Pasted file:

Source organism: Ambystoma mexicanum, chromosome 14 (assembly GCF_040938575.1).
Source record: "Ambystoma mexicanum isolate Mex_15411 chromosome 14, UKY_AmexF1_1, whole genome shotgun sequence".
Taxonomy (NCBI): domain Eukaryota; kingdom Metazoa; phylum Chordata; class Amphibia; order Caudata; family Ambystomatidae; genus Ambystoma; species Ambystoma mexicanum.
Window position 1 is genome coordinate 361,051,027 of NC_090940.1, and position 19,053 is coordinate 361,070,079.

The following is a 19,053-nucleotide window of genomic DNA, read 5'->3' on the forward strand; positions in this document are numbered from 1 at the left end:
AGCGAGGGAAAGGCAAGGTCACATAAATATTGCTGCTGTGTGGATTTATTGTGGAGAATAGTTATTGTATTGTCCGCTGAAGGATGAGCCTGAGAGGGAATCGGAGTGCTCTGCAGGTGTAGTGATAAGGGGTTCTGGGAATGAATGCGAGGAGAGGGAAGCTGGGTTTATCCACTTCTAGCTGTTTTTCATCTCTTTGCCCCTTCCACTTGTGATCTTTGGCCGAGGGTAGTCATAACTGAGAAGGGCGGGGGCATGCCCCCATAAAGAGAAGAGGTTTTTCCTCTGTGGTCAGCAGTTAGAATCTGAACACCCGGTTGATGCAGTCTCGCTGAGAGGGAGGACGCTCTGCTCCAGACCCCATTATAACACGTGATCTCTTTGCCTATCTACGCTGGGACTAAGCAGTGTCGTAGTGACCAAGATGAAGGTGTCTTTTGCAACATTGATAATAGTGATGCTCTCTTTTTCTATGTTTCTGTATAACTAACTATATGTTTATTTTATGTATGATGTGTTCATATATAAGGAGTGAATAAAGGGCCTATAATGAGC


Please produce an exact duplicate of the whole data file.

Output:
Source organism: Ambystoma mexicanum, chromosome 14 (assembly GCF_040938575.1).
Source record: "Ambystoma mexicanum isolate Mex_15411 chromosome 14, UKY_AmexF1_1, whole genome shotgun sequence".
Taxonomy (NCBI): domain Eukaryota; kingdom Metazoa; phylum Chordata; class Amphibia; order Caudata; family Ambystomatidae; genus Ambystoma; species Ambystoma mexicanum.
Window position 1 is genome coordinate 361,051,027 of NC_090940.1, and position 19,053 is coordinate 361,070,079.

The following is a 19,053-nucleotide window of genomic DNA, read 5'->3' on the forward strand; positions in this document are numbered from 1 at the left end:
AGCGAGGGAAAGGCAAGGTCACATAAATATTGCTGCTGTGTGGATTTATTGTGGAGAATAGTTATTGTATTGTCCGCTGAAGGATGAGCCTGAGAGGGAATCGGAGTGCTCTGCAGGTGTAGTGATAAGGGGTTCTGGGAATGAATGCGAGGAGAGGGAAGCTGGGTTTATCCACTTCTAGCTGTTTTTCATCTCTTTGCCCCTTCCACTTGTGATCTTTGGCCGAGGGTAGTCATAACTGAGAAGGGCGGGGGCATGCCCCCATAAAGAGAAGAGGTTTTTCCTCTGTGGTCAGCAGTTAGAATCTGAACACCCGGTTGATGCAGTCTCGCTGAGAGGGAGGACGCTCTGCTCCAGACCCCATTATAACACGTGATCTCTTTGCCTATCTACGCTGGGACTAAGCAGTGTCGTAGTGACCAAGATGAAGGTGTCTTTTGCAACATTGATAATAGTGATGCTCTCTTTTTCTATGTTTCTGTATAACTAACTATATGTTTATTTTATGTATGATGTGTTCATATATAAGGAGTGAATAAAGGGCCTATAATGAGC